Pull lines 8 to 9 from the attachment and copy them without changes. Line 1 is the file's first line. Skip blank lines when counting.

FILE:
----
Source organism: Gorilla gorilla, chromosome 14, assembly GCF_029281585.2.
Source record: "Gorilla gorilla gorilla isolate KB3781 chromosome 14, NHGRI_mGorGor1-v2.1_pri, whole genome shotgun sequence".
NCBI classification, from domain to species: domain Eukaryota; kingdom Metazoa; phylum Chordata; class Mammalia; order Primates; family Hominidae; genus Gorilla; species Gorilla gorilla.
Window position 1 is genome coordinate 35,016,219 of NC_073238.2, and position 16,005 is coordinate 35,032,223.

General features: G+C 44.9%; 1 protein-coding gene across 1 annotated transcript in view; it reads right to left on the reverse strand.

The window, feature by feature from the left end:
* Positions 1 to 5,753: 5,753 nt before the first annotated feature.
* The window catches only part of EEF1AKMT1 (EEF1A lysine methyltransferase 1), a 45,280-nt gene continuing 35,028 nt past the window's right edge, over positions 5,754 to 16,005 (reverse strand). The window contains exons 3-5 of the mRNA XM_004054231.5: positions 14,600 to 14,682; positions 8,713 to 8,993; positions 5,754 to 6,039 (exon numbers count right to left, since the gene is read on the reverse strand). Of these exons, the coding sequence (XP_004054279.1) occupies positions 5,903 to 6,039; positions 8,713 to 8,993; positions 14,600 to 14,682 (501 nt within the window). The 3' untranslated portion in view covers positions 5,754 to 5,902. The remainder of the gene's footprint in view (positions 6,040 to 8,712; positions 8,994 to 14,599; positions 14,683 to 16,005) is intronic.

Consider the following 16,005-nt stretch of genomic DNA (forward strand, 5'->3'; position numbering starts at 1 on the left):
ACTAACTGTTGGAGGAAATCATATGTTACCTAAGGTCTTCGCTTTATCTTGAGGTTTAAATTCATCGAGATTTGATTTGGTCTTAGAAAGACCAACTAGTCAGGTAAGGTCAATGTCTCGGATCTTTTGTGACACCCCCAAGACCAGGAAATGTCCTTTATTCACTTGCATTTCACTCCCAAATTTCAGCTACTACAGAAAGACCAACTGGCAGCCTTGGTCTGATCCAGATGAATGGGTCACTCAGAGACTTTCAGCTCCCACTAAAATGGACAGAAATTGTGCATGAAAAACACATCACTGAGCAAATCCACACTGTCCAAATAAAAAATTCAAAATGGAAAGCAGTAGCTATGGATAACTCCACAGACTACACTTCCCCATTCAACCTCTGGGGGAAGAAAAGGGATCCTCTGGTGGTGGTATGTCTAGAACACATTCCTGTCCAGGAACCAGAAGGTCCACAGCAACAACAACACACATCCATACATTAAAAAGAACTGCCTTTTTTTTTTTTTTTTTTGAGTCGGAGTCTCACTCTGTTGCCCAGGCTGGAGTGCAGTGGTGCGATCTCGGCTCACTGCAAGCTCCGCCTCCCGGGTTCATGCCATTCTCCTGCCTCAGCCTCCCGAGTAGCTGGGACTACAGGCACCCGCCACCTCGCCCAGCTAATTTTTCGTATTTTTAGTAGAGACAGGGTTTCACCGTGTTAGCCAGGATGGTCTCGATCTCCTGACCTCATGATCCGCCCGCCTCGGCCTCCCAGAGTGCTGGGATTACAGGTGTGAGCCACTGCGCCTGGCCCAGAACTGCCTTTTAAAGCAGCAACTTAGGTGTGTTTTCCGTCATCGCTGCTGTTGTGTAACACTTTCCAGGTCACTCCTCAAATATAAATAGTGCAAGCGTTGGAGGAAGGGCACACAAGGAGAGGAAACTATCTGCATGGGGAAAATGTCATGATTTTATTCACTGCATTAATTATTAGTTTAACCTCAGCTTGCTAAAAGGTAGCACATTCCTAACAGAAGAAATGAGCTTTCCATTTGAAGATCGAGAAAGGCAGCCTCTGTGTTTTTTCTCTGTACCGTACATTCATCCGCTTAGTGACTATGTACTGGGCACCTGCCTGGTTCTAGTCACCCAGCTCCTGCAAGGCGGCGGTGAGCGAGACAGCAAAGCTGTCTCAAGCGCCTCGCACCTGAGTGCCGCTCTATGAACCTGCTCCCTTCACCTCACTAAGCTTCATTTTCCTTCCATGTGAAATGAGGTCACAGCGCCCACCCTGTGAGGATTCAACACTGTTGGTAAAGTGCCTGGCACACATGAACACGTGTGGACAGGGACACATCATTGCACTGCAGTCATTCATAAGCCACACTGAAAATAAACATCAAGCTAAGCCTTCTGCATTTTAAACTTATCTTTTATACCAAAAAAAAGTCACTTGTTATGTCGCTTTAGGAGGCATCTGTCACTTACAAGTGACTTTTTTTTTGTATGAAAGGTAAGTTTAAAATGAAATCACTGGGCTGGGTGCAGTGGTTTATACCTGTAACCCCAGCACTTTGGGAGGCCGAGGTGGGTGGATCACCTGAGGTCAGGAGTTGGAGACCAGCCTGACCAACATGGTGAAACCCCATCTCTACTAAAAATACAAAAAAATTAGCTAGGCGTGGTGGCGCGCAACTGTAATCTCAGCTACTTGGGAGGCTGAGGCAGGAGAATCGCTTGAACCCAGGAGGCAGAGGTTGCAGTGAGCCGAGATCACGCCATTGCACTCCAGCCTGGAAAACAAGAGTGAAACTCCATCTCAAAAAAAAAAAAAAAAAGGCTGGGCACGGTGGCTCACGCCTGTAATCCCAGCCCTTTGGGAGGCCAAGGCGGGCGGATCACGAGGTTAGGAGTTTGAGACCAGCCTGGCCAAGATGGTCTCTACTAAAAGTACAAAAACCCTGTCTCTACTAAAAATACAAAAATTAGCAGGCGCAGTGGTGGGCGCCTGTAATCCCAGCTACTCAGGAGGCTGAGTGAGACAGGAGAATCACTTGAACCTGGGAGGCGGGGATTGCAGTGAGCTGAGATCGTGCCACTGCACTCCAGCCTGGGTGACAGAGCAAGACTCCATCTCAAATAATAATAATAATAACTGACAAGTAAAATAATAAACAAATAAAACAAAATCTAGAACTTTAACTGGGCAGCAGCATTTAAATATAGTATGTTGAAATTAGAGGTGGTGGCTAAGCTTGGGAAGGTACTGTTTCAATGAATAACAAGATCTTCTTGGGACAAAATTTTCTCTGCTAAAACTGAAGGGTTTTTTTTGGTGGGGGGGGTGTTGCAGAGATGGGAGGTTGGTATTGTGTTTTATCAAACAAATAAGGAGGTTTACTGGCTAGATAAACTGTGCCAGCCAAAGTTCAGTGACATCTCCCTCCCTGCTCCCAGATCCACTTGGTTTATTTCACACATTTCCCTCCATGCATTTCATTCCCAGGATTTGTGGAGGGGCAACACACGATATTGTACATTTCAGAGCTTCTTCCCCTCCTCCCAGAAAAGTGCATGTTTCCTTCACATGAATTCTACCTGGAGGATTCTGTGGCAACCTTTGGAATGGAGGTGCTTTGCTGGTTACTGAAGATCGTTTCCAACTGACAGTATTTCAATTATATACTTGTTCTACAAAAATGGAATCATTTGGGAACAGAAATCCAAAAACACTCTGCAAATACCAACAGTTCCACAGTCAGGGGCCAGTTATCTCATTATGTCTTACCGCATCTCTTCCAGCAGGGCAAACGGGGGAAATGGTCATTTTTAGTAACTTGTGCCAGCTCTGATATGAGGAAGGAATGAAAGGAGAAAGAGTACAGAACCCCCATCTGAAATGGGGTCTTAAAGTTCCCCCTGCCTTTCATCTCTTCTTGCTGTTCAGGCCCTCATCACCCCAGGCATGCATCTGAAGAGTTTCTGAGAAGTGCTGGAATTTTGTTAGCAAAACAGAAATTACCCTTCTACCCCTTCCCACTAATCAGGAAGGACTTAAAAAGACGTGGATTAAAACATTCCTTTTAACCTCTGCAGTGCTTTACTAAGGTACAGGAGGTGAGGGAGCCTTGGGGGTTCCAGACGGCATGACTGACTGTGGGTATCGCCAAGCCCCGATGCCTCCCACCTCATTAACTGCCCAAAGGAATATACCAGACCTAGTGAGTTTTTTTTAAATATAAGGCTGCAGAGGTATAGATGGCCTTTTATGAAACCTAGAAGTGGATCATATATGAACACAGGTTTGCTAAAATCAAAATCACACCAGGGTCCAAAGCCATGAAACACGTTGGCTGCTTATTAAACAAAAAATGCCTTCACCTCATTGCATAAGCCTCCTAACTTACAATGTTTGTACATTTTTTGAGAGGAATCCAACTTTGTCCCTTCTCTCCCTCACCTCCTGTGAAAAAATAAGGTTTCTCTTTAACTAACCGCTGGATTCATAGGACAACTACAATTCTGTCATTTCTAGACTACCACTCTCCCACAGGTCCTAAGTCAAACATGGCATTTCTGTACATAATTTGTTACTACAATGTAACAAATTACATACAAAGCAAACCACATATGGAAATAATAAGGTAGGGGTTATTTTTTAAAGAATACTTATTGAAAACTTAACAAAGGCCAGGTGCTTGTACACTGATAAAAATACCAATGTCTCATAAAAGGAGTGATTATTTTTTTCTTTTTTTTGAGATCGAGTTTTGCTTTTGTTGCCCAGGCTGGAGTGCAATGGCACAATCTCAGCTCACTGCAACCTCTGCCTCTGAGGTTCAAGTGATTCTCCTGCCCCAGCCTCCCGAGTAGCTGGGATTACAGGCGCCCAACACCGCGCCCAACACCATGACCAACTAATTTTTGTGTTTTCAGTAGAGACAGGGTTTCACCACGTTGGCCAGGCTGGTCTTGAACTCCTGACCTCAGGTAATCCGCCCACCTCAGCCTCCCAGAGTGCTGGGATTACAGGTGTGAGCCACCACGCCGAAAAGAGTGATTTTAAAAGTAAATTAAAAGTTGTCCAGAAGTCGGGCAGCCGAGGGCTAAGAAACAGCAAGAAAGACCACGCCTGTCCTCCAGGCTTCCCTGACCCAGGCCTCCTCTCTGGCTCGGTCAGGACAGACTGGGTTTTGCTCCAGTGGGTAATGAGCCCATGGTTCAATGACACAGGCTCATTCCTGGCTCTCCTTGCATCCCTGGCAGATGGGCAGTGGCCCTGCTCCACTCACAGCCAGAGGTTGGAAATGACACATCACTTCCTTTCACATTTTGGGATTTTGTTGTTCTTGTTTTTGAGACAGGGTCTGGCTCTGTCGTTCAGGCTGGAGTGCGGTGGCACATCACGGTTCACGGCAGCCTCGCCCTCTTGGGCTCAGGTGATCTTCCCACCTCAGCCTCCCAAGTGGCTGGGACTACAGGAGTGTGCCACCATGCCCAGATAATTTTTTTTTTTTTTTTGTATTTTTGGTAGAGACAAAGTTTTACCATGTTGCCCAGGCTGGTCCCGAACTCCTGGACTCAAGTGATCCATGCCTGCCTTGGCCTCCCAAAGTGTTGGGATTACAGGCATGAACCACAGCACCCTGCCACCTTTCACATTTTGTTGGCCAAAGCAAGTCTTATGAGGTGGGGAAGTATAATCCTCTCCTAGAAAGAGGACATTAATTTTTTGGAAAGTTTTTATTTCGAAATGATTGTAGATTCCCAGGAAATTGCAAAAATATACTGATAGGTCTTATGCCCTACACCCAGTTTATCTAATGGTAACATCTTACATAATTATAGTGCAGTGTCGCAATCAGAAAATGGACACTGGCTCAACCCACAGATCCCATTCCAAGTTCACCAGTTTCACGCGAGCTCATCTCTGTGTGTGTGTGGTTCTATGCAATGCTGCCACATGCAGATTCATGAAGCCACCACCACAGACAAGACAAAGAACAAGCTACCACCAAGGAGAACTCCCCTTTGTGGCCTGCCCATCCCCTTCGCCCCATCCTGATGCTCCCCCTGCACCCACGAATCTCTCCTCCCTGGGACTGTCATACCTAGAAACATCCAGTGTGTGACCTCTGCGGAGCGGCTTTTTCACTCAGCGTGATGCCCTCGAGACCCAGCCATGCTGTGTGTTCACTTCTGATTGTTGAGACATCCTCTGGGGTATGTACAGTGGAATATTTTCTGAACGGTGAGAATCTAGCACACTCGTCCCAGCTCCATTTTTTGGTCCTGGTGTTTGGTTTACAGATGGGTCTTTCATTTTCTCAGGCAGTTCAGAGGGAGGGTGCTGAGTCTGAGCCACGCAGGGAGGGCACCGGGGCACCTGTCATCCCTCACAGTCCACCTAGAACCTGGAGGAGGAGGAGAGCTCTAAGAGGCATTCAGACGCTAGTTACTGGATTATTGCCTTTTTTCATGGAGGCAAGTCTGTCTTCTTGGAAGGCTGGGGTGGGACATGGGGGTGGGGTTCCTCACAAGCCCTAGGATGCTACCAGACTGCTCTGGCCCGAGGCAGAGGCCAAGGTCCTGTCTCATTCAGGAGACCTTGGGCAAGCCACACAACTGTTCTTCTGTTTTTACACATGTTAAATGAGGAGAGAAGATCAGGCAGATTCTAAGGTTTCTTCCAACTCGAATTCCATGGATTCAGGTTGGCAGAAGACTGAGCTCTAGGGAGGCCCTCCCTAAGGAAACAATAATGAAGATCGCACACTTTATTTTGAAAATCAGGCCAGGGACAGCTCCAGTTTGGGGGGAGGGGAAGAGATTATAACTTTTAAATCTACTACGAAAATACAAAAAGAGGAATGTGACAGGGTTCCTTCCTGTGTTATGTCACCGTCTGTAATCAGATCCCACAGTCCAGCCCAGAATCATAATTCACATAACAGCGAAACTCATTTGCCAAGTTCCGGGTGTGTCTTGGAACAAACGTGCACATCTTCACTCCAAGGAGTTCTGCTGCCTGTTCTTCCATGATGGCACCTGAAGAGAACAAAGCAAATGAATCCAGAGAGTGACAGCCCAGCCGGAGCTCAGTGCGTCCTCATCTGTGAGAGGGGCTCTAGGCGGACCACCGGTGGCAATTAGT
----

* The window catches only part of EEF1AKMT1 (EEF1A lysine methyltransferase 1), a 45,280-nt gene continuing 35,028 nt past the window's right edge, over positions 5,754 to 16,005 (reverse strand). The window contains exons 3-5 of the mRNA XM_004054231.5: positions 14,600 to 14,682; positions 8,713 to 8,993; positions 5,754 to 6,039 (exon numbers count right to left, since the gene is read on the reverse strand). Of these exons, the coding sequence (XP_004054279.1) occupies positions 5,903 to 6,039; positions 8,713 to 8,993; positions 14,600 to 14,682 (501 nt within the window). The 3' untranslated portion in view covers positions 5,754 to 5,902. The remainder of the gene's footprint in view (positions 6,040 to 8,712; positions 8,994 to 14,599; positions 14,683 to 16,005) is intronic.

Consider the following 16,005-nt stretch of genomic DNA (forward strand, 5'->3'; position numbering starts at 1 on the left):